This trip is THE best Galapagos Photo-Cruise in the world. By far. No one offers a trip that visits the top three world-class landings twice each (pending National Park Service approval as below). What does this trip offer? The world’s best Galapagos guide, a killer itinerary, a great boat (the Samba), a great crew, and me, with thirteen Galapagos Photo-cruises under my belt. Pre-trip gear suggestions and advice, and twice-daily, pre-landing, location-specific briefings. In-the-field photo instruction and guidance. Jeez, I almost forgot: fine dining at sea! Do know that there are one-week Galapagos trips (six full and two half- days on the boat) “from $9995”! Thus, this trip represents a tremendous value; why go all that way and miss half of the great photographic locations? And why not visit the three very best spots twice each? Additionally, there are two-week trips for less money where the itineraries include several waste-of-time “tourist landings” that offer little in the way of wildlife and nature photography.

Important notes: approval of the itinerary that allows for our extra visits is customarily approved right by the Galápagos National Park Service just before departure. We have never been turned down before. If by some chance the itinerary change is not approved, each participant will receive a $200 rebate.

The great spots that we will visit include Tower Island — including Darwin Bay (almost surely twice!) and Prince Phillips Steps, Hood Island (including Punta Suarez, the world’s only nesting site of Waved Albatross (almost surely twice!), and Gardner Bay -— each of the preceding locations are world-class wildlife photography destinations that rank right up there with the best of Antarctica, South Georgia, the Falklands, Africa, and Midway. We will also visit Fernandina, Puerto Ayora for the tortoises and Darwin’s Finches, Puerto Egas—James Bay, and North Seymour (twice!) for nesting Blue-footed Boobies and both frigatebird species in most years, South Plaza for Land Iguanas and seabirds (including Red-billed Tropicbird), Floreana for Greater Flamingoes, and Urbina Bay (for Land Iguanas. Each is spectacular in its own right. We visit every great spot on a single trip. Plus lots more.

There will be opportunities to snorkel on sunny middays for those who (like me) who wish to partake. We will be the first boat on each island in the morning and the last boat to leave each island every afternoon. If we are blessed with overcast skies, we will often spend 5+ hours at the best sites. And as noted above, mid-day snorkeling is an option on most sunny days depending on location and conditions. On the 2015 trip we snorkeled with thousands of dolphins.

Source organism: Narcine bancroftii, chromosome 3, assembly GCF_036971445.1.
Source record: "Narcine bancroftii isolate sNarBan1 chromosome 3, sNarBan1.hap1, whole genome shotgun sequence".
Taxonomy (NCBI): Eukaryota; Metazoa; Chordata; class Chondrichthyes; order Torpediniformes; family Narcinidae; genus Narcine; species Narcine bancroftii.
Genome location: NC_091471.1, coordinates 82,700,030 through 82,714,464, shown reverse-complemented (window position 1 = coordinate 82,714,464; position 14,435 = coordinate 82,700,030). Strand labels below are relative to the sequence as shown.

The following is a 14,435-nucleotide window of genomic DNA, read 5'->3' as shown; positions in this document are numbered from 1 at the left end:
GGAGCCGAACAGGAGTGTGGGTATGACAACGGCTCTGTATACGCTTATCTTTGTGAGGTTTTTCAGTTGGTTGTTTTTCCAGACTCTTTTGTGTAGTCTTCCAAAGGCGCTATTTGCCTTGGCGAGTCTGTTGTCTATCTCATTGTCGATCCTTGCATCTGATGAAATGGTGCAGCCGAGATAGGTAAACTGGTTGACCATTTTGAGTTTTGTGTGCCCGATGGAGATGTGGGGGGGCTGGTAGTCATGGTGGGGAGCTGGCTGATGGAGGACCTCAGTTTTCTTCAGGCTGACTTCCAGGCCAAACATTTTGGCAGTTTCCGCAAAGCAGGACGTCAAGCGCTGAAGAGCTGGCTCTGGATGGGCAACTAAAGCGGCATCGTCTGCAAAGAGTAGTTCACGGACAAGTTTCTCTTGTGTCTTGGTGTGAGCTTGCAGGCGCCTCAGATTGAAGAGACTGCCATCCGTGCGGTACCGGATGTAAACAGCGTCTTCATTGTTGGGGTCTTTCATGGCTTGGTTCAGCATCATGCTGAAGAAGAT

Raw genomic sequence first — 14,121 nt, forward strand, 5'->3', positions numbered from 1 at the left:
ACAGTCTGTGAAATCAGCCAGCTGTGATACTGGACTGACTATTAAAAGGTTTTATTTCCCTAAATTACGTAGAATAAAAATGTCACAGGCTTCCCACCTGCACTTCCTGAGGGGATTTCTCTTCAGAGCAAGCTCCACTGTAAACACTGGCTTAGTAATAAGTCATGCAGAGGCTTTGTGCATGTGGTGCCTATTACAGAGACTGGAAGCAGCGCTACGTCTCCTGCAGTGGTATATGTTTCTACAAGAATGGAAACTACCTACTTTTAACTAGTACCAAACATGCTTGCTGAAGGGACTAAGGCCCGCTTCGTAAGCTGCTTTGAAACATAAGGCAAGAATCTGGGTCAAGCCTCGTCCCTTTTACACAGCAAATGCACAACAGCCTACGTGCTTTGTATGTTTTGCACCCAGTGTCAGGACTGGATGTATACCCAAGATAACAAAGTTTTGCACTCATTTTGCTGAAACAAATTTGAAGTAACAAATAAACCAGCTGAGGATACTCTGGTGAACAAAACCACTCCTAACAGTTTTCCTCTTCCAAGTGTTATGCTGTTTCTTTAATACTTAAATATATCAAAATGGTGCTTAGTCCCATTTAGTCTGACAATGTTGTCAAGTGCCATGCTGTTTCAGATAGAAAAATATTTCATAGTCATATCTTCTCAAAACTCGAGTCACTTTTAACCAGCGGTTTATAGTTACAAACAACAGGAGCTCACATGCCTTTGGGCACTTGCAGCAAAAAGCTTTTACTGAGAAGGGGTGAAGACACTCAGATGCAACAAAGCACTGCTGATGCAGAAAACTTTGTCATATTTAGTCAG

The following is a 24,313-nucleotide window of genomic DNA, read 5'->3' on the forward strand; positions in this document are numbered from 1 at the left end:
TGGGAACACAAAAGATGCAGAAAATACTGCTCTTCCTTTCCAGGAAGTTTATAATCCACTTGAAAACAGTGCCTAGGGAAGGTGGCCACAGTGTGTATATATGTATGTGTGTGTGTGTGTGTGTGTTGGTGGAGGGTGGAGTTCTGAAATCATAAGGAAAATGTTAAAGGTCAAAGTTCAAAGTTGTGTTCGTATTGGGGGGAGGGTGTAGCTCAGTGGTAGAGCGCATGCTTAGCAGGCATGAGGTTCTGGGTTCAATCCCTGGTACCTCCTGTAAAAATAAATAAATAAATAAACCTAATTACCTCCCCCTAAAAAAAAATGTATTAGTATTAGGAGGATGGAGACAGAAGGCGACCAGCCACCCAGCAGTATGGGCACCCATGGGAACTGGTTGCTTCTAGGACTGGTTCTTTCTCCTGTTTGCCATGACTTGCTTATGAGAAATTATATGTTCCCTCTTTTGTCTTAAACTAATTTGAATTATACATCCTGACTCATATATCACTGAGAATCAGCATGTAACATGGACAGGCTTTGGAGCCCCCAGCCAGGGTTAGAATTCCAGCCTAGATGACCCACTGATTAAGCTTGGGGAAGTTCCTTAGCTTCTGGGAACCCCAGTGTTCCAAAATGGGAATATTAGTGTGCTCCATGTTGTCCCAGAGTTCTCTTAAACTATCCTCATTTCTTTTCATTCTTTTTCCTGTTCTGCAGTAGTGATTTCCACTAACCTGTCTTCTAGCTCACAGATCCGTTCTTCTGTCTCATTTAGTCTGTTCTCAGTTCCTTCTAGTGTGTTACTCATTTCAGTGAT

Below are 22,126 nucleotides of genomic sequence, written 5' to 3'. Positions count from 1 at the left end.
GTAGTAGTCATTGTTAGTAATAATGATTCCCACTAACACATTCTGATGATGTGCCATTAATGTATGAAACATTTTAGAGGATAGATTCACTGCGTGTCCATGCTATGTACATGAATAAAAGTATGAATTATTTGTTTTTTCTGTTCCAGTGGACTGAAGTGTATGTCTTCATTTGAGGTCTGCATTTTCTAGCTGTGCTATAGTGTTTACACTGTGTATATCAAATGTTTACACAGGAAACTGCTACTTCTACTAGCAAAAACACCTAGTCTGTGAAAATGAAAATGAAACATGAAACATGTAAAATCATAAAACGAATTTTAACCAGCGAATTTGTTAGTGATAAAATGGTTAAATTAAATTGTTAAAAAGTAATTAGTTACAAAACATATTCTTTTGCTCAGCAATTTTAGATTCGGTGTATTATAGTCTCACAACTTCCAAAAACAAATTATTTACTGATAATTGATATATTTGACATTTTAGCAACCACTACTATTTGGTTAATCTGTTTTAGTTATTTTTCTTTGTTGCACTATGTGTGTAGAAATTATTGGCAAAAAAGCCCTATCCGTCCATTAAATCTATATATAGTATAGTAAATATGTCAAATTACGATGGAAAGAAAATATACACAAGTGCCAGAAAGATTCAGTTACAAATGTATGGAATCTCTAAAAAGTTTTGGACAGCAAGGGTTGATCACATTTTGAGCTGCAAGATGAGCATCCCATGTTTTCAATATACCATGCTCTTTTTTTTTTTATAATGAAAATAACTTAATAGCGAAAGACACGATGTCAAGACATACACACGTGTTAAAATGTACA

Note that some of the walks are on the difficult side. Great images are possible on all landings with a hand-held 70-200mm lens and a 1.4X teleconverter or an 80-or 100-400mm lens, a 100-500, or a 200-600 lens. In the past, I have taken a longer lens ashore on most landings as they better fit my style. In 2019 I did the whole trip with my Nikon 500PF and my SONY 100-400. In 2023, it is likely that I will do the whole trip with The Sony 70-200mm f/2.8 II (with both TCs) and the 200-600. I just might bring the 400mmm f/2.8 along …

Clockwise from upper left corner and back to center: Green Iguana – Guayaquil; Waved Albatross clicking display; Galapagos Tortoise eating passionfruit: Red-billed Tropicbird: male frigatebird with pouch distended; cave wall blur; face of Galapagos Sea-Lion with red sand background — Rabida: White-cheeked Pintail; Nazca Boobies calling.

The Logistics & Tentative Itinerary

Please note: All itineraries, routings, and visitor sites on the Galápagos Islands are subject to change by the Galápagos National Park Service to minimize traffic and impact.

SUN August 27, 2023: Arrive in Guayaquil a day early to ensure that we do not miss the boat.

MON August 28, 2023: Introductory sessions.

TUES August 29, 2023: We fly to the archipelago (Baltra) and board the Samba. Heck, on some trips, folks make great images from the dock in Baltra while our luggage is being loaded!

TUES September 12, 2023: We disembark the Samba in mid-morning and fly back to Guayaquil midday; most will overnight there.

Most will fly home on the early morning of Wednesday, September 13, 2023, unless they are staying on or going elsewhere (or catching a red-eye flight on the evening of the TUES September 12.).

$15,999 includes just about everything: all transfers, guide and park fees, all food on the boat, transfers and ground transportation, your flights to and from the archipelago, and three nights (double occupancy) in a top-notch hotel in Guayaquil. If you are good to go, your non-refundable (except as previously noted) deposit of $7,000 per person is due immediately. The second payment of $5,000 is not due until 1/15/2023. The final payment of $3,999 per person will be due on 5/15/2023. All payments must be made by checks made out to BIRDS AS ART and mailed to Arthur Morris/BIRDS AS ART, PO BOX 7245, Indian Lake Estates, FL 33855. Deposits are double for single supplements.